Photos courtesy of Angel Dawson
UPDATE JULY 2, 2018: A Doppler reader was so moved by Melody’s story that he started a gofundme campaign to help the family with ongoing medical expenses associated with her treatment.
It started with a seemingly benign lump on Melody Dawson’s head, the kind just about every active kid gets at some point. But it wouldn’t go away.
After multiple doctor’s visits, a pediatrician finally diagnosed her with Langerhans Cell Histiocytosis (LCH). LCH is a rare disorder in which the body produces too many Langerhans Cell Histiocytes—a type of immune system cell—causing lesions or tumours or other tissue damage, particularly affecting bones and skin. It can occur in people of any age but is most common in young children. And in some cases, like Melody’s, it comes with other consequences like neurodegeneration and diabetes insipidus (caused by damage to the pituitary gland).
That diagnosis came in 2012 when Melody was just four. Her diabetes insipidus, which she began showing signs of a year and a half earlier, was quickly brought under control with medication. The LCH required chemotherapy over the course of a year. It’s now in remission.
But six months after completing chemotherapy, Melody began showing signs of neurodegeneration, which affected her ability to walk and talk. “They told me if (the neurodegeneration) comes out, they cannot reverse it, they cannot stop it,” said Melody’s mom, Angel. They tried IVIg (intravenous immunoglobulin) therapy, they tried a study drug called CAMPATH and they tried chemotherapy. None of it helped.
Then doctors at SickKids told Melody’s parents about a different drug trial. She was one of a handful of children to start the trial in June 2015 and the results have been remarkable.
Prior to the drug, Melody’s condition had degraded to the point where she could barely walk or talk. “Within a month of being on that drug we saw improvement,” said Angel. And for the past year she’s been able to talk and walk, and even run down the hall. “She’s not 100 per cent, but this drug stopped it and reversed some of it. There is damage and she’ll always have that, but from where she was she is 100 per cent in my mind. The drug has been tremendous for her. (Her improvement) is like night and day—it makes you want to cry.”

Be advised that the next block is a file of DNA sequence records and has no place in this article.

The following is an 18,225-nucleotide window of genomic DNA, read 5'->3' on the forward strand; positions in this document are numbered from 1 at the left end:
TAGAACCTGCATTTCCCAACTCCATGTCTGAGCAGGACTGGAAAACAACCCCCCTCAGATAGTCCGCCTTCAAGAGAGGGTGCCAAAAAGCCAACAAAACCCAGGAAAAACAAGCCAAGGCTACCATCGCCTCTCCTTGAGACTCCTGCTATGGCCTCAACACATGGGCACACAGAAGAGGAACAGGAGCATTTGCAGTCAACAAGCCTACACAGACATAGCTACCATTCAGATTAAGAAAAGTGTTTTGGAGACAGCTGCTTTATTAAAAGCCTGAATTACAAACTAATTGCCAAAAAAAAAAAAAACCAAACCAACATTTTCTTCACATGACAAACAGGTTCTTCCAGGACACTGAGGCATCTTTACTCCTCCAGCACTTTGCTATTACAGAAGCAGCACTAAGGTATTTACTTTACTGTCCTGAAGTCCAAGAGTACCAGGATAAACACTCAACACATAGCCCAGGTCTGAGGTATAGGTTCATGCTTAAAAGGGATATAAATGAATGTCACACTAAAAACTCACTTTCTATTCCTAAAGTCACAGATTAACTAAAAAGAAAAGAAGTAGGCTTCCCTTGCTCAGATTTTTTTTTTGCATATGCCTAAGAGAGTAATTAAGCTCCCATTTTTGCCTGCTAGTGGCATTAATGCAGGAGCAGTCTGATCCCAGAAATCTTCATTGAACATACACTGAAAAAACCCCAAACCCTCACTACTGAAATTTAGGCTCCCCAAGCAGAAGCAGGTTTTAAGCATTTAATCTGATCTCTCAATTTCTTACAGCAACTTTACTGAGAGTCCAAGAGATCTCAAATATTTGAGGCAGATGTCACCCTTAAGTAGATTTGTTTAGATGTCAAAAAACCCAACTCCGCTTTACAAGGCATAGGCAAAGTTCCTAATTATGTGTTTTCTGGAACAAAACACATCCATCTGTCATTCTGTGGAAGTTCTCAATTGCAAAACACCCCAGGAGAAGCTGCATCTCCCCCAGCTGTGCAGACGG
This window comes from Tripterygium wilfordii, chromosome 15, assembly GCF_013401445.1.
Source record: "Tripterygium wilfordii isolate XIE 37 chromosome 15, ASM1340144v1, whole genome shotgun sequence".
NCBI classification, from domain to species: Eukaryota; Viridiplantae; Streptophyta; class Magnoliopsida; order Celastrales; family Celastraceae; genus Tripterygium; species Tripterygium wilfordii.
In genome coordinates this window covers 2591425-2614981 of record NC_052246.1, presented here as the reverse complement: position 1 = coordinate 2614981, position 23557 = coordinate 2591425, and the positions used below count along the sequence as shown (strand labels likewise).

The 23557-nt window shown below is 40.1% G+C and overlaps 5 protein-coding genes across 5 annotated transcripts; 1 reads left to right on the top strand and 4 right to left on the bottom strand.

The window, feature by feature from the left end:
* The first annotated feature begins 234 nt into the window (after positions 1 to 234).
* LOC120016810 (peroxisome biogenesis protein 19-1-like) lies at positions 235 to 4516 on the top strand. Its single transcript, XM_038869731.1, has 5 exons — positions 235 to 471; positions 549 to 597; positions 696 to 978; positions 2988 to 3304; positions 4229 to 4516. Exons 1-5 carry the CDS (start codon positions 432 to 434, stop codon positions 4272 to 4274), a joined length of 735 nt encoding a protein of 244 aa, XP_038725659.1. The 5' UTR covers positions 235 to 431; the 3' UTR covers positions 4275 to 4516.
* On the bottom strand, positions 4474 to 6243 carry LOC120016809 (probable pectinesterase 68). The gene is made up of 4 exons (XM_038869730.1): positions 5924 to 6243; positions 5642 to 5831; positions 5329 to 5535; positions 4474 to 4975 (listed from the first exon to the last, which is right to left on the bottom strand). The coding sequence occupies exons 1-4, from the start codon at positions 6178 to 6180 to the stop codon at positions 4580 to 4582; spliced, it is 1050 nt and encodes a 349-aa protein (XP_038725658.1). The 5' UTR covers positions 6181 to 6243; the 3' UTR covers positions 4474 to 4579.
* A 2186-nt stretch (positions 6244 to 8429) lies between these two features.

Although her walking and talking have improved, Melody’s comprehension is still reduced but Angel is hopeful that it, too, will return. In the case of another child on the same drug, “it was like a cloud lifted out of his brain and he can concentrate and understand things, whereas Melody can’t,” said Angel. “It’s hard for her.”
Melody is now 10 and finishing grade five at Irwin Memorial Public School. Her condition has stabilized for now. “There’s been no more major improvement, but there’s no regression either. I’m hoping when she gets older and the dose goes up more, maybe it will improve her more but we don’t know,” said Angel.
So for now, the educational assistants at Irwin are working with her to bring her school work up to a grade five level. “Irwin is amazing. I don’t worry about her in that sense,” said Angel, adding that the school has done wonders for her two youngest sons, who both have autism, “so I have faith that they will work wonders with her, too.” Melody uses a walker at school to prevent falls, and her classmates know to be cautious around her.
And she continues her treatments as well as going to SickKids every three months for bloodwork and an MRI. She goes to a foot clinic frequently—thick callouses on the pressure points of her feet are a side effect of the drug.
“This will never go away. We just have to deal with what we’ve got and try to keep her going and not let her get discouraged, because she does sometimes,” said Angel. “We don’t know if she will become immune to this drug. And there may come a time when the study will stop and the government may say, ‘does this child need this medication, has she been on it long enough that she doesn’t need it anymore.’ But the doctor said that when that happens, and it may be years to come, he’s going to make sure there is no time restriction so that if she starts regressing, she can go right back on the drug.”
Angel is grateful to the staff at SickKids and the Canadian Cancer Society who helped them with transportation, as well as Candlelighters Simcoe who raised funds to buy the six-member family a van because they didn’t have a vehicle at the time. And she’s grateful to Melody’s school and the people of Huntsville and Dwight. “When Melody first got sick, I had people that I didn’t even know showing up at my door with food or donations. Everybody just got together and helped us.” That help has made an emotionally and financially challenging situation easier to bear.
“I don’t know what the future will hold,” said Angel. “We just keep going, that’s all we can do. It’s just one day at a time.”
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